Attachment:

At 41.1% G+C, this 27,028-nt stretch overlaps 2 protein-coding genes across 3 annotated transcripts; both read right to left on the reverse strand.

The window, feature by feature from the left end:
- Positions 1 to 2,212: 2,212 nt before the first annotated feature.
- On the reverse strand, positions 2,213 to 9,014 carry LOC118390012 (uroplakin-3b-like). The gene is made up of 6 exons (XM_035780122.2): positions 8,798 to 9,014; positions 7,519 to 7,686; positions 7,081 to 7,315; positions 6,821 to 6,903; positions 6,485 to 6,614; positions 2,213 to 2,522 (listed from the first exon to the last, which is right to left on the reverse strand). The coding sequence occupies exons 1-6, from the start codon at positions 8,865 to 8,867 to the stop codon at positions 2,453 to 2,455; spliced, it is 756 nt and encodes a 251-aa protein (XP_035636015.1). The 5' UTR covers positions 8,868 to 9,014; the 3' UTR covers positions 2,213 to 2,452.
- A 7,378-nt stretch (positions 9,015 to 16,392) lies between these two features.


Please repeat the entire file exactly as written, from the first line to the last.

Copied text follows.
At 41.1% G+C, this 27,028-nt stretch overlaps 2 protein-coding genes across 3 annotated transcripts; both read right to left on the reverse strand.

The window, feature by feature from the left end:
- Positions 1 to 2,212: 2,212 nt before the first annotated feature.
- On the reverse strand, positions 2,213 to 9,014 carry LOC118390012 (uroplakin-3b-like). The gene is made up of 6 exons (XM_035780122.2): positions 8,798 to 9,014; positions 7,519 to 7,686; positions 7,081 to 7,315; positions 6,821 to 6,903; positions 6,485 to 6,614; positions 2,213 to 2,522 (listed from the first exon to the last, which is right to left on the reverse strand). The coding sequence occupies exons 1-6, from the start codon at positions 8,865 to 8,867 to the stop codon at positions 2,453 to 2,455; spliced, it is 756 nt and encodes a 251-aa protein (XP_035636015.1). The 5' UTR covers positions 8,868 to 9,014; the 3' UTR covers positions 2,213 to 2,452.
- A 7,378-nt stretch (positions 9,015 to 16,392) lies between these two features.